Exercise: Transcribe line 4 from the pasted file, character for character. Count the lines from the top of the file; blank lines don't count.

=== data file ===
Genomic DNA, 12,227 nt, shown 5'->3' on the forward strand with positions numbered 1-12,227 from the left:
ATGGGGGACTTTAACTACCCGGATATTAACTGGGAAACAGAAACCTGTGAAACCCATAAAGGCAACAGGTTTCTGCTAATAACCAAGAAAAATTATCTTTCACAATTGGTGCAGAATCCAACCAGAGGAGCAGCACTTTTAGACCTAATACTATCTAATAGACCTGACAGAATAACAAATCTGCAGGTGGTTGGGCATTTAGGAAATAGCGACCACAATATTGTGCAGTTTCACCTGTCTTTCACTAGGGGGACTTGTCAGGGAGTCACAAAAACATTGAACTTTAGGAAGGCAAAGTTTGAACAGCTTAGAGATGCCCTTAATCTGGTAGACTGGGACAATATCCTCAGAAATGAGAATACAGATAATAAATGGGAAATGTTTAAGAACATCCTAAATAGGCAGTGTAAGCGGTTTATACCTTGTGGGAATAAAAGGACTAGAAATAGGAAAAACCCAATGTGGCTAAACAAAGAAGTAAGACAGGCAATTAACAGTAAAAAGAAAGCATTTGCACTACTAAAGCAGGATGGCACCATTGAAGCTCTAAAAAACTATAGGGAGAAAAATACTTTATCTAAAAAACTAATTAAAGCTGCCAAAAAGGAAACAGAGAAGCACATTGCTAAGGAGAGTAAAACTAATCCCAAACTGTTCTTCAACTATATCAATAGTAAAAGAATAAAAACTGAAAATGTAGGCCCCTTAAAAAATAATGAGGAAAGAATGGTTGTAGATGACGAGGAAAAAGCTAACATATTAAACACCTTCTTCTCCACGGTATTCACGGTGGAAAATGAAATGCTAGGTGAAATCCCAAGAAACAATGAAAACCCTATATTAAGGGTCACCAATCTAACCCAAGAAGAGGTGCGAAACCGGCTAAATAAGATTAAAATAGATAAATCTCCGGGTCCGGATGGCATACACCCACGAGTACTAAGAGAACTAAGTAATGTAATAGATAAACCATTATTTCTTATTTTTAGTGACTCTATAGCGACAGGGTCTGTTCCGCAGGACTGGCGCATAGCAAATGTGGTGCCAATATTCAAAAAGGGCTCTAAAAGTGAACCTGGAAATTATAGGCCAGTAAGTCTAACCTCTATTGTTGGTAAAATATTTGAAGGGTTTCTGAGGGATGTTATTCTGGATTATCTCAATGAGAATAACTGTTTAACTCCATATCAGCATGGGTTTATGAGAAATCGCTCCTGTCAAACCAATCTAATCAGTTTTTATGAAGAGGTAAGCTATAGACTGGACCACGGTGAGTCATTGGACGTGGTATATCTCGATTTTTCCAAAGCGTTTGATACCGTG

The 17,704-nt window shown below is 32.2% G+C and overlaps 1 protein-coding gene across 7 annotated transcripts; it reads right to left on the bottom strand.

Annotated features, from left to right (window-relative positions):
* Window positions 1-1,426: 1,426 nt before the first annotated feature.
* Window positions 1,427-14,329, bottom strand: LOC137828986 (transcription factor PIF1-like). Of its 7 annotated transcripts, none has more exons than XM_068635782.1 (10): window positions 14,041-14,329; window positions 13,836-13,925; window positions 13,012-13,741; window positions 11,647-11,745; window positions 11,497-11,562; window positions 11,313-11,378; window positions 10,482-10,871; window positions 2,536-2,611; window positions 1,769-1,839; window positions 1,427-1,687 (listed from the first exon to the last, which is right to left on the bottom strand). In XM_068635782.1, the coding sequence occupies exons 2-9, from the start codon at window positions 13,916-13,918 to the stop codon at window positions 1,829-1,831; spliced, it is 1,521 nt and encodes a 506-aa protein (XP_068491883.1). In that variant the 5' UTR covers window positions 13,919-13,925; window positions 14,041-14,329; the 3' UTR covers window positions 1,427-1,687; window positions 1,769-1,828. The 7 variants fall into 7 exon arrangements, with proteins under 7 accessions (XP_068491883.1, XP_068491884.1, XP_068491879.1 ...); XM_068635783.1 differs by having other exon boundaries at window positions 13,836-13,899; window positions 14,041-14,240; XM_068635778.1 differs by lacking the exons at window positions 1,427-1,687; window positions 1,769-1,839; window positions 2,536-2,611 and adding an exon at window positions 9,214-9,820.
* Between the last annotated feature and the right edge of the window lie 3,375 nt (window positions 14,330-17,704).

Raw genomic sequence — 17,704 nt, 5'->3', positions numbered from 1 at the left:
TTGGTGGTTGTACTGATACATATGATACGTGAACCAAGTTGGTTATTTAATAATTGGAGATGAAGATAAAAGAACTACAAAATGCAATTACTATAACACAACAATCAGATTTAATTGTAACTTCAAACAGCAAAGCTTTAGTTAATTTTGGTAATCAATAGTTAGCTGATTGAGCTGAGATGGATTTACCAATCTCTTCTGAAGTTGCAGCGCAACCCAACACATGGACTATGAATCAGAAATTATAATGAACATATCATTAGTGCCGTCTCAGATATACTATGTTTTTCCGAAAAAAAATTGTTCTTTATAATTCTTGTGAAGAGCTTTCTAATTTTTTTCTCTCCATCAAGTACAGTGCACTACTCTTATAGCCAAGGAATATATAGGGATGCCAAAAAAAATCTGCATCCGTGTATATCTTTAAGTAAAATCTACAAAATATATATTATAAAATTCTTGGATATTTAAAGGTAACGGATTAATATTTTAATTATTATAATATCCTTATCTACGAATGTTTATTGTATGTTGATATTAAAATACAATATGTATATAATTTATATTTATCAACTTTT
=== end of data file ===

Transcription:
Annotated features, from left to right (window-relative positions):